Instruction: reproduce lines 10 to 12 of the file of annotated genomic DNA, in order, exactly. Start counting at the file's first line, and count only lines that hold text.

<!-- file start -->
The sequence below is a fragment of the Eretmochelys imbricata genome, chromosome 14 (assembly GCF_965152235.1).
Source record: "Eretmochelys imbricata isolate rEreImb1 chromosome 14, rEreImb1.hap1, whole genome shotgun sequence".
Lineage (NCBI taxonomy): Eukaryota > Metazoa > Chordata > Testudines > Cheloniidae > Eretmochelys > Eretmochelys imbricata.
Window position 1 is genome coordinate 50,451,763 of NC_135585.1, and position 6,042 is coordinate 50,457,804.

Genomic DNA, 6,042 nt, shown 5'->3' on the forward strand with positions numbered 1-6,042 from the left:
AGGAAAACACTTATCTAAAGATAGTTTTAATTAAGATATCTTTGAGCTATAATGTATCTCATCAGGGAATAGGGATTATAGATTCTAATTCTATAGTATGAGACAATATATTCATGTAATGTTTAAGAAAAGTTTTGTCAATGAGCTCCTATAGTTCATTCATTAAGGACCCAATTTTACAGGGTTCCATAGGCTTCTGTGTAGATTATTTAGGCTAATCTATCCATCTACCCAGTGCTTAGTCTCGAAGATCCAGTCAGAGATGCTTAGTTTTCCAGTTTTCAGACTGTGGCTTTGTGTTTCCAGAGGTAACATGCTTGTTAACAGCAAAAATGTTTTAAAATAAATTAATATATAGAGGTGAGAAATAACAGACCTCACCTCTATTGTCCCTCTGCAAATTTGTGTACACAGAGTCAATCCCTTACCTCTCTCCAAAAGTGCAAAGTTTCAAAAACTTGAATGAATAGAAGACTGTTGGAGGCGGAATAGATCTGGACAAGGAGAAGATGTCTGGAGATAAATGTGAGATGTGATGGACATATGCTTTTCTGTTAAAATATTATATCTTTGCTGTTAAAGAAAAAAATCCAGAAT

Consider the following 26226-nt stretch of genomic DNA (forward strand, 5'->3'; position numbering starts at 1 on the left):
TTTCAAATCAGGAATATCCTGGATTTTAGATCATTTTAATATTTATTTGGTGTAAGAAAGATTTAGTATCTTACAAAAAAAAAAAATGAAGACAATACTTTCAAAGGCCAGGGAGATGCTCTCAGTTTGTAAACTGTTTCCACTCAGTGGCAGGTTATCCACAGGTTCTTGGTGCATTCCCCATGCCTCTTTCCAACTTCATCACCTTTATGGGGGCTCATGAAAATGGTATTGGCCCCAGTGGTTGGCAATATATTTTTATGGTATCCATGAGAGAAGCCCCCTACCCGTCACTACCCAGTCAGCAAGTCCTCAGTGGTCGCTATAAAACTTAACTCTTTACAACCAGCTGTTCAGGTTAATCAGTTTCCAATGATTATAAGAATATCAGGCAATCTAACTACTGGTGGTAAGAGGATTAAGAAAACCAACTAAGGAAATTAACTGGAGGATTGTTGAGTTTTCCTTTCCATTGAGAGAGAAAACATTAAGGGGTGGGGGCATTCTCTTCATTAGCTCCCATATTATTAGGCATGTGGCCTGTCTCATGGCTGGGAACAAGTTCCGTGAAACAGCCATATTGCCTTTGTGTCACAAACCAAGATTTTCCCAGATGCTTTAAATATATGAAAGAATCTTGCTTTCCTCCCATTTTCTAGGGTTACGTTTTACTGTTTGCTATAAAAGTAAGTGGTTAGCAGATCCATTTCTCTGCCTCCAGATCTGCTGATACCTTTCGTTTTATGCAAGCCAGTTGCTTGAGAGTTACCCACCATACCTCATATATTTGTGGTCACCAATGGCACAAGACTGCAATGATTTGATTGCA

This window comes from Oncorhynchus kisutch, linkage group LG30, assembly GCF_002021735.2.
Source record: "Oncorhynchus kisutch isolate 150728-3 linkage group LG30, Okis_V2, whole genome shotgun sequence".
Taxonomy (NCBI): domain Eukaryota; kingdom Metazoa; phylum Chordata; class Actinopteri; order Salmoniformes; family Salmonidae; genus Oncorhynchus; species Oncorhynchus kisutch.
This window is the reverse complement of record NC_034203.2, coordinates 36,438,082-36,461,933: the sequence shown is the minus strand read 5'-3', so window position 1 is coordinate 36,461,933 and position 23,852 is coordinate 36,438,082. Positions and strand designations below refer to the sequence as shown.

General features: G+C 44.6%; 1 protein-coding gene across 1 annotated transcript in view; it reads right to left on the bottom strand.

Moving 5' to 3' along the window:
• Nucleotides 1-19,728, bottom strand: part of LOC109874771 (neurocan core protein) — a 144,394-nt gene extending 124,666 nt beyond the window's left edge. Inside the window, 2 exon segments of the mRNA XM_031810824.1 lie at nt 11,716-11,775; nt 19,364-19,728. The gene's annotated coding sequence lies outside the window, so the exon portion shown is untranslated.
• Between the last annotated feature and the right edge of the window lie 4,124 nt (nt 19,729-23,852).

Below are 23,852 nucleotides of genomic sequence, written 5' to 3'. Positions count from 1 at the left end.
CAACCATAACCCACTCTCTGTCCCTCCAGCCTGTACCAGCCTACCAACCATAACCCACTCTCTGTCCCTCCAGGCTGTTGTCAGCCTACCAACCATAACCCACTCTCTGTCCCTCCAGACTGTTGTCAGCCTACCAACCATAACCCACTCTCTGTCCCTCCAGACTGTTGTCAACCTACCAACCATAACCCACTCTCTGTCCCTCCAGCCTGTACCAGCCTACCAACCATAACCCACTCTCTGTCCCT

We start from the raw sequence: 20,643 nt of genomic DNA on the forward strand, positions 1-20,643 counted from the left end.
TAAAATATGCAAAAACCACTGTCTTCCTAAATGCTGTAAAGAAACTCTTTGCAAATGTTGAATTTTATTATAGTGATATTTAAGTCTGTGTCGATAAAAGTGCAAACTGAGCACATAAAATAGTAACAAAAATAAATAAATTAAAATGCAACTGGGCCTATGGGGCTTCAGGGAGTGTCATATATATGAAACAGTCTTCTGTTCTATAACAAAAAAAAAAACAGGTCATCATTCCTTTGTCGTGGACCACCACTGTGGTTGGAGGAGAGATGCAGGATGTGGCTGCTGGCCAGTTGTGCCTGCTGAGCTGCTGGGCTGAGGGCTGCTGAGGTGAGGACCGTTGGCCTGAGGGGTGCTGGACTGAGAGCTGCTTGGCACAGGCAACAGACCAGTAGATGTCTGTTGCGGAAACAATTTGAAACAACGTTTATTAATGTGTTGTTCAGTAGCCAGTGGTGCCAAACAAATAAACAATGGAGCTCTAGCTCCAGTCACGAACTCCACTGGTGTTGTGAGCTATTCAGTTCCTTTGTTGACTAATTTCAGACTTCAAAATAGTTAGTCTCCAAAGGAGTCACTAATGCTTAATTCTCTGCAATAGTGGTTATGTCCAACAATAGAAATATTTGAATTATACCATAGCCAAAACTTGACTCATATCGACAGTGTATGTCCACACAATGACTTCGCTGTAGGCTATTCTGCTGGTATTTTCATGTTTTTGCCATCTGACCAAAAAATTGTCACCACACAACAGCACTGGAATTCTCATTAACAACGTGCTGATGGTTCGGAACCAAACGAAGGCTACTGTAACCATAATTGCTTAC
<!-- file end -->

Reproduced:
Source record: "Oncorhynchus kisutch isolate 150728-3 linkage group LG30, Okis_V2, whole genome shotgun sequence".
Taxonomy (NCBI): domain Eukaryota; kingdom Metazoa; phylum Chordata; class Actinopteri; order Salmoniformes; family Salmonidae; genus Oncorhynchus; species Oncorhynchus kisutch.
This window is the reverse complement of record NC_034203.2, coordinates 36,438,082-36,461,933: the sequence shown is the minus strand read 5'-3', so window position 1 is coordinate 36,461,933 and position 23,852 is coordinate 36,438,082. Positions and strand designations below refer to the sequence as shown.